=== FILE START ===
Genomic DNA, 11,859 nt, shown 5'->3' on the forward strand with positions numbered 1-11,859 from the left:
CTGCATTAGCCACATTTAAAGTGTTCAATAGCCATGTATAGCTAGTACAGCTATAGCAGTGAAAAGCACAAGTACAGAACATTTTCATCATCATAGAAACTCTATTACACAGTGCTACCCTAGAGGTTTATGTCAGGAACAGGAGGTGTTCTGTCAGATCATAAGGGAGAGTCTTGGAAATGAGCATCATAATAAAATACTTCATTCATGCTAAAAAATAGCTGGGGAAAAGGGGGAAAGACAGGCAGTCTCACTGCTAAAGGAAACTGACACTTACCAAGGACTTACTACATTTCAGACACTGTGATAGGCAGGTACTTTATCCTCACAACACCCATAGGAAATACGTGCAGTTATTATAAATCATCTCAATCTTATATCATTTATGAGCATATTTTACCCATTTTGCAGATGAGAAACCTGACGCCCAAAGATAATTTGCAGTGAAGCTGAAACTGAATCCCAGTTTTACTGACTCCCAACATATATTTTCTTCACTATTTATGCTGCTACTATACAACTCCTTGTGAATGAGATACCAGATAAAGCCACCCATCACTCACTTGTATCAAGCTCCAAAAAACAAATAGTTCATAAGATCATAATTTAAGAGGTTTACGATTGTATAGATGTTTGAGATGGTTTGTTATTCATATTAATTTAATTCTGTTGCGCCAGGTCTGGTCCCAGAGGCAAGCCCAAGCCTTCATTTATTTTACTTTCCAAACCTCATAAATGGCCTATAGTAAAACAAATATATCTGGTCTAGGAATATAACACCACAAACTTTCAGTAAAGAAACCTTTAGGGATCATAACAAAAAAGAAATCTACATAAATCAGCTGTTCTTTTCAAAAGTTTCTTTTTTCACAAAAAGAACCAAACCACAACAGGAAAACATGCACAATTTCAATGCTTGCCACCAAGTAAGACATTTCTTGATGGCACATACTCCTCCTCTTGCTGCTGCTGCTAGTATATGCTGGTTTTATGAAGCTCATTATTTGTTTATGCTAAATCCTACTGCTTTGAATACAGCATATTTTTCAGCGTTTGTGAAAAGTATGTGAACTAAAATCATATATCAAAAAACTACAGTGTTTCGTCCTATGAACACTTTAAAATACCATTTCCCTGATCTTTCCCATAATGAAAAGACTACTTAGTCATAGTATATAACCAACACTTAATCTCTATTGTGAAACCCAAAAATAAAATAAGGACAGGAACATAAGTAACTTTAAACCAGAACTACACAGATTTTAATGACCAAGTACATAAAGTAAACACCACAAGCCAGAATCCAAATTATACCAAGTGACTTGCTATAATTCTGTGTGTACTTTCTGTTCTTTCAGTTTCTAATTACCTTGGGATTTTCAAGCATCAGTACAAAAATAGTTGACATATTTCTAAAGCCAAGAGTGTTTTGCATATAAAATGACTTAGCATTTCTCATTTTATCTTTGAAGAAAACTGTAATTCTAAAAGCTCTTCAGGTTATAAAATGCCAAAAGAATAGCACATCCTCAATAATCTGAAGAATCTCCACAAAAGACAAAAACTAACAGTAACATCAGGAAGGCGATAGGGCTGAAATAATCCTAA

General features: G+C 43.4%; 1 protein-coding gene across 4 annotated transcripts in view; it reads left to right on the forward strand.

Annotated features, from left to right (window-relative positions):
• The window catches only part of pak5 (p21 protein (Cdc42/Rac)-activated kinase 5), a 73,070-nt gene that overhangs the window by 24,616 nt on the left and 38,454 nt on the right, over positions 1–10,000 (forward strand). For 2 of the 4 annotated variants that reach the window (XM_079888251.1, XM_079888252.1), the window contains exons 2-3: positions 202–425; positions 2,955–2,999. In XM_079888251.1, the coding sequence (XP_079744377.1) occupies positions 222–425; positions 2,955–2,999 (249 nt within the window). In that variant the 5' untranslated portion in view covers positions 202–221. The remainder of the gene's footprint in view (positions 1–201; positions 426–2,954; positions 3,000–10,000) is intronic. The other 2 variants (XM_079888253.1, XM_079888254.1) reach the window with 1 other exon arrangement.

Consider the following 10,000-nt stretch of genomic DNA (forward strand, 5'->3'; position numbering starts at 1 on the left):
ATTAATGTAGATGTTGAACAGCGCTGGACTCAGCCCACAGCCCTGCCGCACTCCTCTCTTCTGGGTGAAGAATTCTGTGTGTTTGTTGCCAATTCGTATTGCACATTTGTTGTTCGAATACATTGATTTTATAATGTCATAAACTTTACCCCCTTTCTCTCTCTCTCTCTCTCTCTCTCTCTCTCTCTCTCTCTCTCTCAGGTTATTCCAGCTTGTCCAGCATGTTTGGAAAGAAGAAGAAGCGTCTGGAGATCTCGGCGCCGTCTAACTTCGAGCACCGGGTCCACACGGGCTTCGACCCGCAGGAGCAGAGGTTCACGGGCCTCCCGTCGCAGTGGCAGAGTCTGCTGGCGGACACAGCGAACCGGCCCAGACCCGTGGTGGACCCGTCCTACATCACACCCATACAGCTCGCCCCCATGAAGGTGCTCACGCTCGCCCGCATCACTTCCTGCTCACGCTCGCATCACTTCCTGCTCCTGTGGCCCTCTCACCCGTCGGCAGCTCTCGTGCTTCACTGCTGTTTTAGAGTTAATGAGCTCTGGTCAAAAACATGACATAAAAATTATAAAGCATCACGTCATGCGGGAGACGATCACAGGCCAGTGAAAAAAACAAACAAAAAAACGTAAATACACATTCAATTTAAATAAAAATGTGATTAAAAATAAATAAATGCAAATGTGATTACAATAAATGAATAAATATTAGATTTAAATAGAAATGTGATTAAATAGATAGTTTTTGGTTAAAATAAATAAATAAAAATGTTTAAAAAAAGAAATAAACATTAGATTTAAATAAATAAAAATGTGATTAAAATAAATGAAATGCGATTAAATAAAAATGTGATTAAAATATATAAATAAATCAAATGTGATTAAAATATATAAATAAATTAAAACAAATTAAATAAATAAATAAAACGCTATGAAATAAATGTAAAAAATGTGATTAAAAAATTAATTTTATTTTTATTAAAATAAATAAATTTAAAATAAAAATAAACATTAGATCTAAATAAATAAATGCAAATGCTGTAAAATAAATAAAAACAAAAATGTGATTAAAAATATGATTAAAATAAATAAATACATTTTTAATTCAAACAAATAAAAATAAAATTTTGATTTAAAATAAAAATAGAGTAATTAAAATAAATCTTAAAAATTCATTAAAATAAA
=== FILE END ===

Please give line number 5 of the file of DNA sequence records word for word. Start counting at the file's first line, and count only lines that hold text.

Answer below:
• The window catches only part of pak5 (p21 protein (Cdc42/Rac)-activated kinase 5), a 73,070-nt gene that overhangs the window by 24,616 nt on the left and 38,454 nt on the right, over positions 1–10,000 (forward strand). For 2 of the 4 annotated variants that reach the window (XM_079888251.1, XM_079888252.1), the window contains exons 2-3: positions 202–425; positions 2,955–2,999. In XM_079888251.1, the coding sequence (XP_079744377.1) occupies positions 222–425; positions 2,955–2,999 (249 nt within the window). In that variant the 5' untranslated portion in view covers positions 202–221. The remainder of the gene's footprint in view (positions 1–201; positions 426–2,954; positions 3,000–10,000) is intronic. The other 2 variants (XM_079888253.1, XM_079888254.1) reach the window with 1 other exon arrangement.